Record setting: ND achieves high numbers in gas production, producing wells

BISMARCK – North Dakota has reached a new all-time high of 18,854 producing wells and an all-time high in natural gas production of 3.38 billion cubic feet a day.

Lynn Helms, director of the North Dakota Department of Mineral Resources, released the new oil and natural gas production numbers on Friday. The numbers are for March, the most recent numbers available. The numbers are normally about two months behind.

The new all-time high of 18,854 producing wells includes 16,667 (88%) unconventional Bakken/Three Forks wells and 2,177 (12%) produced from legacy conventional pools. In February, the state had 18,749 producing wells.

North Dakota’s production of natural gas – 3.38 billion cubic feet a day – was higher than in February when the state produced 3.36 billion cubic feet a day.

In his monthly report, Helms said the state produced 1,229,156 barrels of oil a day in March. The state produced 1,252,102 barrels of oil a day in February.

On Friday, North Dakota light sweet crude was selling for $71.75 a barrel and West Texas Intermediate for $79.23.

On Friday, 36 rigs were actively working in North Dakota. None were working on federal surface.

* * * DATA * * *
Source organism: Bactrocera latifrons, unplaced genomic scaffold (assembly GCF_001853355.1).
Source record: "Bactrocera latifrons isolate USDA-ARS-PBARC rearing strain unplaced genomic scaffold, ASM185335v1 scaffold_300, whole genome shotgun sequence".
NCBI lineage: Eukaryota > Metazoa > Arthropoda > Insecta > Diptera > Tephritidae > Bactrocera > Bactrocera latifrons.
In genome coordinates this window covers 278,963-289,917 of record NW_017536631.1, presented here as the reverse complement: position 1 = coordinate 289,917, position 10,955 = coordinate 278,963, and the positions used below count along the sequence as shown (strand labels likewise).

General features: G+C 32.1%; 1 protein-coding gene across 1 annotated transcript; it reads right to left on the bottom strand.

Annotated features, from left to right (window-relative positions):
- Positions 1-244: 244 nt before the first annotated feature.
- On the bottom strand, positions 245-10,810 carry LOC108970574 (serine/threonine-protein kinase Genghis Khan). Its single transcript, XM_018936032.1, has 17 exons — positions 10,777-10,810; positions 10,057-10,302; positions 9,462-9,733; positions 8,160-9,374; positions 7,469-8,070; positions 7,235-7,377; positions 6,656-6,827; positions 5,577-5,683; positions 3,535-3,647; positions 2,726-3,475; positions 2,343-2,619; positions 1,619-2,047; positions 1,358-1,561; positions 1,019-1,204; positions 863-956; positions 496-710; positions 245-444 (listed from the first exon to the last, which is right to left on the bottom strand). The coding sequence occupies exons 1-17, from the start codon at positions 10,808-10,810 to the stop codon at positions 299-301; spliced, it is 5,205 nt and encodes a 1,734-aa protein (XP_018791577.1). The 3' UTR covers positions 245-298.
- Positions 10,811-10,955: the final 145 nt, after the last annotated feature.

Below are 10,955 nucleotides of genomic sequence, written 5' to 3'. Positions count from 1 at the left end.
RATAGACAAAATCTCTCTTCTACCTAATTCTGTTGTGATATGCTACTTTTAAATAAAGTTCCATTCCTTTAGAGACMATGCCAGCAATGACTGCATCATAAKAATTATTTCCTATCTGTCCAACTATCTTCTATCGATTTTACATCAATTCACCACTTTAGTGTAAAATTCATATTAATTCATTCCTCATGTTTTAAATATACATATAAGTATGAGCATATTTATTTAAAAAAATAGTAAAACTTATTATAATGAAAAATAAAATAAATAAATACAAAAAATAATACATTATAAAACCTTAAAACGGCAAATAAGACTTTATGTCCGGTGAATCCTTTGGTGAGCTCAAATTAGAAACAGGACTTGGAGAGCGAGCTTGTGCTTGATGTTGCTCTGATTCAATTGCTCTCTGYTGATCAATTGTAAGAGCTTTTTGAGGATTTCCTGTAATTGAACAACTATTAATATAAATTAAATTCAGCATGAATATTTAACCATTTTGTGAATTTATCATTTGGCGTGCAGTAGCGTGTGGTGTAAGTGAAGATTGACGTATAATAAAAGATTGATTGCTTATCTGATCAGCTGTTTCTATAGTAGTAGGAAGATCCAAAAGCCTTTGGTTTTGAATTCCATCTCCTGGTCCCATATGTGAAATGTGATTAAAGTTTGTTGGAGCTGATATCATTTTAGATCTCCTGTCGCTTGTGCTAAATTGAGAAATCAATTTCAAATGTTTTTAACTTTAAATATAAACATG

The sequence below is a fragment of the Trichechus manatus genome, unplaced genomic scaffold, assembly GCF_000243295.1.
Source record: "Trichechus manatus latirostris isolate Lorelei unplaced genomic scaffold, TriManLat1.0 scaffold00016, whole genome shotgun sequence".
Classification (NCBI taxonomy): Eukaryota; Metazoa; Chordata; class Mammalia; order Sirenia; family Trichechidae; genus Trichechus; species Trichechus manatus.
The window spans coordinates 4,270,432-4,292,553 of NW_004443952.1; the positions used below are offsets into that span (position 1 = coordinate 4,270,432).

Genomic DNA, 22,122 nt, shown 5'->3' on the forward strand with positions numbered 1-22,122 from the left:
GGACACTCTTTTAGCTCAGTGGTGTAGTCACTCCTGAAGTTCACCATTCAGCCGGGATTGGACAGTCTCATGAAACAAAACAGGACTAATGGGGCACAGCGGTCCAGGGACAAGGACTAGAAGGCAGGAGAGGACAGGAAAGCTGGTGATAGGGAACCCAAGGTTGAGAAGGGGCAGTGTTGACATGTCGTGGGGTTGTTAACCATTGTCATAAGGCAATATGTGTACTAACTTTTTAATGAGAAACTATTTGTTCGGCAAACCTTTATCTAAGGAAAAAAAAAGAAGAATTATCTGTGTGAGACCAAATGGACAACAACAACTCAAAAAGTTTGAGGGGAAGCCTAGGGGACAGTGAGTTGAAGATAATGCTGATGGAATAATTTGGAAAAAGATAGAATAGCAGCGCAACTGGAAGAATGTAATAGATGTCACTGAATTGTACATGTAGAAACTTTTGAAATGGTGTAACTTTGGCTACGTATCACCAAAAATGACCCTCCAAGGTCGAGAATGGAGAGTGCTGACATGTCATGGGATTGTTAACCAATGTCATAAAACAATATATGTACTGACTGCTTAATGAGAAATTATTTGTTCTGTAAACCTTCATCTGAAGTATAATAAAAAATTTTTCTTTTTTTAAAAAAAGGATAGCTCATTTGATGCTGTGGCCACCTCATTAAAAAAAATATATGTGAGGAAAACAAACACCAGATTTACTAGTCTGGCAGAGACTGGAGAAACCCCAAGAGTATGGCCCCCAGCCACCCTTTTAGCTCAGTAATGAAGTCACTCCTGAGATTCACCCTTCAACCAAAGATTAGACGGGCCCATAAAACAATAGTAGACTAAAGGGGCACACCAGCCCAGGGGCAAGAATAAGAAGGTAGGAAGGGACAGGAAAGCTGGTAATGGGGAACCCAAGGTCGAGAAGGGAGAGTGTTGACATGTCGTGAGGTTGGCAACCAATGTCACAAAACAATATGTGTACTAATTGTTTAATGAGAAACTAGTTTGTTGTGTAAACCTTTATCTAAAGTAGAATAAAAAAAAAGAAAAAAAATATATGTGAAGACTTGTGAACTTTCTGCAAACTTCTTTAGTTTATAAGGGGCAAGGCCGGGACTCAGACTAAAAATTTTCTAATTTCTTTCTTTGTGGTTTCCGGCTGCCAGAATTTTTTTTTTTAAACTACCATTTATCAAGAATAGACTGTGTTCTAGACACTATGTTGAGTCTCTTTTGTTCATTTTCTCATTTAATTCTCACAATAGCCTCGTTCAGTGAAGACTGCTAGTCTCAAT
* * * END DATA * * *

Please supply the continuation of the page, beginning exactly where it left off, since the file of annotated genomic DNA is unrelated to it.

In April, 79 wells were permitted and in March, 345 wells were waiting on completion.

Fifteen frac crews are currently active in the state.

Fort Berthold Reservation produced 206,995 barrels of oil a day in March. The reservation had 2,917 active wells, nine wells waiting on completion and 124 approved drilling permits. Five rigs were actively drilling on the reservation.

There’s the potential of 1,763 future wells on Fort Berthold, according to Helms.

Helms said the drilling rig count remains low due to load limits, mergers and acquisitions but is expected to return to the mid-40s with a gradual increase expected over the next two years.

“Saudi Arabia and Russia announced continued oil production cuts. Middle East conflict, Russia sanctions, China economic activity, potential recessions and shifting crude oil supply chains continue to create significant price volatility,” Helms said.


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